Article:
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The reality that Delisle comes to understand is that Beit Hanina is in Jerusalem, but it’s not the Jerusalem he expected. The neighborhood is an ex-patriot shtetl in the Arab section with a sizable American and European population, but it’s a lot less livable than Pisgat Ze’ev, the settlement neighborhood across the street. The latter has a big mall and, to Delisle’s delight, shredded wheat, which he avoids buying because he doesn’t want to support the settlers. But as he leaves the mall, the sight of Muslim women in niqabs, loading up their cars, confounds him. This is but one of the many contradictions he finds in Jerusalem’s political, religious and cultural maelstrom.
One of the strange advantages of Delisle’s tale is that he arrives very much as an innocent abroad, with few preconceived ideas: He seems to know nothing about the region other than the fact that everyone appears to hate each other. At one point, he ends up chatting at a party with the nuclear whistleblower, Mordechai Vanunu, but has no idea who he is, and, as with most matters, Delisle doesn’t seem to care. Though his views are influenced by the fact that his wife and most of their friends are politically engaged and work for NGOs active in the occupied territories, he remains aloof, casually interested in things, but not too interested. When he’s not stuck taking care of his kids, he simply wants to go off on his own and sketch ancient sites.
What this means for the reader is that between trips to the Dome of the Rock, the Western Wall (anachronistically translated as “The Wailing Wall”) and Mea Shearim, among others hot spots, there are a lot of panels dealing with child care logistics and shopping excursions. The comic irony is that despite being in a place of fascination and conflict, Delisle seems to prefer going shopping or sitting in cafes to hanging out with the ladies of the peace activist organization Machsom Watch or giving a poorly attended comics workshop in Nablus. When invited into a yeshiva to dance and drink on Purim, he demurs; when he travels to the Dead Sea, he doesn’t feel like going in; when he visits the Church of the Holy Sepulchre during a Greek Orthodox celebration, he leaves because he doesn’t like the crowds.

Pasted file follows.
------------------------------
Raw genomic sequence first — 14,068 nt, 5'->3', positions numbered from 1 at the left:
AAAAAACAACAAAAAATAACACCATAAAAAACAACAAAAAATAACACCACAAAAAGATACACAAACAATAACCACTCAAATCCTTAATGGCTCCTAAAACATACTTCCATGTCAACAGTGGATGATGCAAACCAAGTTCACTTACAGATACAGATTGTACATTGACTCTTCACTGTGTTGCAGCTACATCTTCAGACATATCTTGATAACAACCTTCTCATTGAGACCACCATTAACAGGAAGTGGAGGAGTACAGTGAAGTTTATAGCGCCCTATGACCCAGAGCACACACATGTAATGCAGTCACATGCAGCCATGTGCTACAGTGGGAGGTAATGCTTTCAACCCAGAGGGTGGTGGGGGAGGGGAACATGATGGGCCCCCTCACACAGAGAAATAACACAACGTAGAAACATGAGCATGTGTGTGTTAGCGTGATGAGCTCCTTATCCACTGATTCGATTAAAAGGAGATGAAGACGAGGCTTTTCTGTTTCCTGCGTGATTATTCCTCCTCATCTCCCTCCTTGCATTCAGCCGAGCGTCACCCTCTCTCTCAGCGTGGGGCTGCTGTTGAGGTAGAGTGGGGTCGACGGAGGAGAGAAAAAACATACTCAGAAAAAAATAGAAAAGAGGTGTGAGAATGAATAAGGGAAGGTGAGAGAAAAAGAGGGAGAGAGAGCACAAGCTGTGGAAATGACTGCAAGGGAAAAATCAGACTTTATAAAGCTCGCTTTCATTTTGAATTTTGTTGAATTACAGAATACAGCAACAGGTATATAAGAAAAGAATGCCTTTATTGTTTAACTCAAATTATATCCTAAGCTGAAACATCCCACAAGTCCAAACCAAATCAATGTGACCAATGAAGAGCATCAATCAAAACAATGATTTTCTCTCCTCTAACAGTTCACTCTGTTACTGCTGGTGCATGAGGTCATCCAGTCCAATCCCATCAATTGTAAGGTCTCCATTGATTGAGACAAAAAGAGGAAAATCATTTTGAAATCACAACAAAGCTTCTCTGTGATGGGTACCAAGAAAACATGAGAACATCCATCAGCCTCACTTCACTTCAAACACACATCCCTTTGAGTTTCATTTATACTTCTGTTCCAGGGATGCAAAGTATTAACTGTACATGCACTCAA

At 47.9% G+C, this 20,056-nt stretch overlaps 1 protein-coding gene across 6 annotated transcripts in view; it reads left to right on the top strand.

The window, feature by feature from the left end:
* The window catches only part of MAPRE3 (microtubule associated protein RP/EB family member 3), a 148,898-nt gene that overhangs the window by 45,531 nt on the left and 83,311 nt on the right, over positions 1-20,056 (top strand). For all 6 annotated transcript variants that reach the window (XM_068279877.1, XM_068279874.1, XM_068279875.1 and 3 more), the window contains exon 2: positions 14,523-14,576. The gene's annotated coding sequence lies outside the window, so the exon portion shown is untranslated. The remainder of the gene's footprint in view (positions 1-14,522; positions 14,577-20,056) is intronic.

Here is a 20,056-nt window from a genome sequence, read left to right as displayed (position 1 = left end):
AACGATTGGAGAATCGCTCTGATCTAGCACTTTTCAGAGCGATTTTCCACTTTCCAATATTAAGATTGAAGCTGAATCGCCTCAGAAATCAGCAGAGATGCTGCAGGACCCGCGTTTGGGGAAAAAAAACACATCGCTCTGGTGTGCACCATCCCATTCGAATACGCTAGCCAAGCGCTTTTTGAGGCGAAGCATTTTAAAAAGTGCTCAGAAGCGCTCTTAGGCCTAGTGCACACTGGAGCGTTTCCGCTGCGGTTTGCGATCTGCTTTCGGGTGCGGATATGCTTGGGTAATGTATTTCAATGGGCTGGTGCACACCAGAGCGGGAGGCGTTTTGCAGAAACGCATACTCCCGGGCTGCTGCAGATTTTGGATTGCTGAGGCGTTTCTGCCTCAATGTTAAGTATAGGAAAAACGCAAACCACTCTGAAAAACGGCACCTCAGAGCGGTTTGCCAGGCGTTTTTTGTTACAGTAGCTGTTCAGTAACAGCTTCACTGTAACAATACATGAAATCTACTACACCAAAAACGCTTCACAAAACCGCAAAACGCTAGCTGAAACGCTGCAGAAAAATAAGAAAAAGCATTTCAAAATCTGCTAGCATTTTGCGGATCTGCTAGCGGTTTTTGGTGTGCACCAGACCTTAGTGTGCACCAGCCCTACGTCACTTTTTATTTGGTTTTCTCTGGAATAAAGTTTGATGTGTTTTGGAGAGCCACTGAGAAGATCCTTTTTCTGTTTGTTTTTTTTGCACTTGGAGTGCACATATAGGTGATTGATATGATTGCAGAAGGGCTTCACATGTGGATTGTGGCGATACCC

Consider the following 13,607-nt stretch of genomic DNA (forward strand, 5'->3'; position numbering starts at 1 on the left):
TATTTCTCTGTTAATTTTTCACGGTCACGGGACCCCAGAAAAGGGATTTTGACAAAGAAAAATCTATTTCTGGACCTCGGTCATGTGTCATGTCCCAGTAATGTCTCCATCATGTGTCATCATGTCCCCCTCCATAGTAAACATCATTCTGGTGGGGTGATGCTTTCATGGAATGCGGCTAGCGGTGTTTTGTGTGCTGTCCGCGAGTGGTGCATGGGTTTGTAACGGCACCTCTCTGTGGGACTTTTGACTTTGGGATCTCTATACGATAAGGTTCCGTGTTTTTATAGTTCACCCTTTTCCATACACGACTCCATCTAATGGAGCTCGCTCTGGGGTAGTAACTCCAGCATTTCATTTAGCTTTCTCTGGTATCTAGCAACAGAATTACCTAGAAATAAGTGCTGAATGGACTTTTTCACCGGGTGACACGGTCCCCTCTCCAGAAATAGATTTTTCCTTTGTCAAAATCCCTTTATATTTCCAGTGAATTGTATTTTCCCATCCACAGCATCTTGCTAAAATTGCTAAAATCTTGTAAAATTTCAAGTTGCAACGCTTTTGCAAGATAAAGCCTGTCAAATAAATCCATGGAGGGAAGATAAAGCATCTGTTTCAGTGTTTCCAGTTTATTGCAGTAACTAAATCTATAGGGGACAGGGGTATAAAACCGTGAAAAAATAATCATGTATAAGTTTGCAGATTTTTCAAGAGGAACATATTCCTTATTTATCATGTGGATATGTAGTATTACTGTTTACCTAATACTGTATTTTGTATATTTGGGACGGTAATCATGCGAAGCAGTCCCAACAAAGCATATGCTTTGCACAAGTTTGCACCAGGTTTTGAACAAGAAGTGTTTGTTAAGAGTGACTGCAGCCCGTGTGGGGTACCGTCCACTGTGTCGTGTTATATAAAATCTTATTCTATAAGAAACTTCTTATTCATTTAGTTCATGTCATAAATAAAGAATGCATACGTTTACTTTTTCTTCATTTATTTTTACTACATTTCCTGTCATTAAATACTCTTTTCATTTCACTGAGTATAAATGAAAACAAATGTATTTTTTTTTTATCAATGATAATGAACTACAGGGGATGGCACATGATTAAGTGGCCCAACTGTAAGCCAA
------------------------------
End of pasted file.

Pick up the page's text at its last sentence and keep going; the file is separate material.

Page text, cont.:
Delisle’s indifference is strange, but also funny. He is with friends and family at the Jerusalem Zoo when his wife receives a call about Israeli planes bombing Gaza. She immediately begins to mobilize the Doctors Without Borders team and tells the group to head home quickly. Delisle’s response, as everyone rushes away, is, “What about the baby tiger?”
Delisle can’t avoid some aspects of the situation, like the traffic jams created by West Bank checkpoints and the prayer call of the muezzin, both of which annoy him. He is also introduced to some of the complexities of Israeli and Palestinian life, like the Israeli Arabs who live in Pisgat Ze’ev, or how West Bank Palestinians shop in settlements or work for settlers. But his interest doesn’t have much depth, and he doesn’t ask too many questions.
This is too bad, because Delisle seems like an amiable, self-effacing guy. It’s a feature that comes through in his work, which makes for an enjoyable but not terribly compelling read. Although he sometimes makes an effort to explore and understand, you get the feeling he’d rather be back home in Quebec.
Eddy Portnoy is a contributing editor to the Forward.